- No local maintenance. This is in comparison to Tableau Server which requires local installation and maintenance. Getting upgraded to the new version of Tableau Online is automatic.
- Most comprehensive data visualization software I've used.
- Tableau has never been good at creating tabular workbooks like spreadsheets. This is not its selling point, but there's still a lot of people who are used to and expect this format.
- Being able to send a non-interactive copy of a workbook to a large group of recipients (possibly people who don't have licenses) in Tableau has always required workarounds using the Tableau command line tool. Hope there's a more straight-forward way of doing this.
- Easily shared with others
- The most powerful and complete visualizations available
- Easy to create quick, useful dashboards
- Ease of Integration with data through Web Services
- Ability to integrate with other software
- What I love about Tableau is that I can filter items by SKU performance. We have tons of items that feature different colors and designs and I am able to see which option is selling the best and provide that information to our buying team.
- Being able to see the currently available units, excess and inventory projections has saved me the time when it comes to picking which item I should feature when I am merchandising.
- There are many filtering options within the tool so it is easy to personalize data and export results that you need.
- I'm not sure if this is standard for everyone but our Tableau is updated twice a week so the information may not be the most up-to-date possible.
- There's no search function in the tool which would help me a lot if I am seeking information about a specific item.
- There are frequent software updates which require you to completely reinstall everything.
Tableau Online Review: "Fulfils all your basic BI requirements, slightly pricey, great visualisations!"
On the other hand, having Tableau manage and maintain your servers comes at a price that not all organisations can afford.
- Easy to understand dashboards, really good for managers and execs
- Easy to create dashboards once you have the right data
- UI layout for creating new dashboard is good
- Formatting dashboards is a little technical, a more user friendly version would be nice
- Ability to export reports out to other formats
- More color and options would be good
Also use it for reporting our financials to the CFO
CFO then uses it to report to board and rest of the company
Product department can easily create reports to show trends and how our system is being used, this helps guide future product changes
- Handles time-series data extremely well, so that correlations can be drawn from different events
- Well-suited for visualising queries from data warehouses such as AWS RedShift
- Attractive, slick visualisations
- Would be nice to see better support for cleaning and consolidating heterogeneous data sources
- It is possible to restrict access to a data table on a per-record (row) basis, but not possible to restrict access to data on a per-column basis
- Steep learning curve for people who aren't from a data science background
- Consolidated real-time reporting
- Good visuals (charts, graphs, etc.)
- Handles large data sets that excel cannot
- Does require some upfront training
- It's pricey to obtain user licenses for everyone
- Because of the costs, it's important to ensure there is high adoptability and you are not paying for licenses that go unused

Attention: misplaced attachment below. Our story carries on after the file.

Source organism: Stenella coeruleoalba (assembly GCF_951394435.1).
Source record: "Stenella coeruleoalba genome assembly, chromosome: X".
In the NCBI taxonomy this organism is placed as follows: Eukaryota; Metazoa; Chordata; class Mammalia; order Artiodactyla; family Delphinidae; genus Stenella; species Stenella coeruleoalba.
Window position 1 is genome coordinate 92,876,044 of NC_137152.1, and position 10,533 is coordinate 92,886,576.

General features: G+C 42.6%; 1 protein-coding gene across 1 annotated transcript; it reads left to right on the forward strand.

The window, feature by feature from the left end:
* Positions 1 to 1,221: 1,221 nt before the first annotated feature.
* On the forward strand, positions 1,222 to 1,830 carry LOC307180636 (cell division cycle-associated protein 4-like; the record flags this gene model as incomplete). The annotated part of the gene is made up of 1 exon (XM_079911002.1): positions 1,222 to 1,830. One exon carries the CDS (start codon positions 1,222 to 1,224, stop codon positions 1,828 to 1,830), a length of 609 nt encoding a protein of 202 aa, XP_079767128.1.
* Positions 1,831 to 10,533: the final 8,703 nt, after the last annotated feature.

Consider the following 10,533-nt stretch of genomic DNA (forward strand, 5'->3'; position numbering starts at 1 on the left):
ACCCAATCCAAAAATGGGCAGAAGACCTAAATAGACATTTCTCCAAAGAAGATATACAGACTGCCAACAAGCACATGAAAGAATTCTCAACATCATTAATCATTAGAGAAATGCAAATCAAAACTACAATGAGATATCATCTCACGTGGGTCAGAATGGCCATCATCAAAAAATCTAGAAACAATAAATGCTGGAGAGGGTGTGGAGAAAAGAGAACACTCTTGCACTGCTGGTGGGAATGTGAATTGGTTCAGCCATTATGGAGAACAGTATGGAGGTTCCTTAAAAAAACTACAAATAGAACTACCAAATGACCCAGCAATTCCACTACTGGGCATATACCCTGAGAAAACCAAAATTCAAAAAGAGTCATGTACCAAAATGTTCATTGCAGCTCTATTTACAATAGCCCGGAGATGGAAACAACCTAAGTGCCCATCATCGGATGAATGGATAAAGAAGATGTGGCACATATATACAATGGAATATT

- It can use multiple data sources.
- It has ready-made templates for visualizations.
- It has reliable support.
- It is UI friendly.
- Tableau Online handle the security areas very well for Operational security, User security, Data security, Network security and Application security.
- Tableau Online infrastructure performs regular maintenance to ensure system stability, security, and performance. The data centers are equipped with fire suppression and other monitoring systems designed to detect environmental issues and respond to them before they cause an outage.
- Tableau Online backup media is encrypted and always maintained in a secured facility. Disk-based backups are stored in secured data center facilities. Backups made to external backup providers are encrypted in transit and in storage. Only approved system administrators have access to backups.
- Data blending has some limitations regarding non-additive aggregates such as COUNTD, MEDIAN, and RAWSQLAGG. Non-additive aggregates are aggregate functions that produce results that cannot be aggregated along a dimension. Instead, the values have to be calculated individually.
- Tableau only shows the values that are represented in your data. If your data does not contain the complete range of values, the missing values will not be shown. For example, Sales Data for January to July and November through December. If there was no data recorded for August to November and if a line chart is created in Tableau, the missing months will not be shown. An option is to show the missing months to make it clear that there was no data recorded during that time.
- Null values can sometimes appear in place of the data you want in the view when you use data blending.
Tableau Online eliminates the need for a server environment, which includes hardware, deployment, and maintenance. Tableau Online can communicate directly with other cloud-based analytics services, such as Google BigQuery and Amazon Redshift. It also has compatibility with Salesforce and Google Analytics. From a cost analysis point Tableau Server environment is less than the Tableau Online considering the starting cost, configuration cost so for small and medium scale industry can go for a Server environment.
- Visualizations of data
- Aggregation of complex big data
- Tabbed browsing for organization
- Online zooming into small data gets very hard to see and very grainy
- Viewing raw data sources
- Explanations of calculations
- Easy editing through a web browser.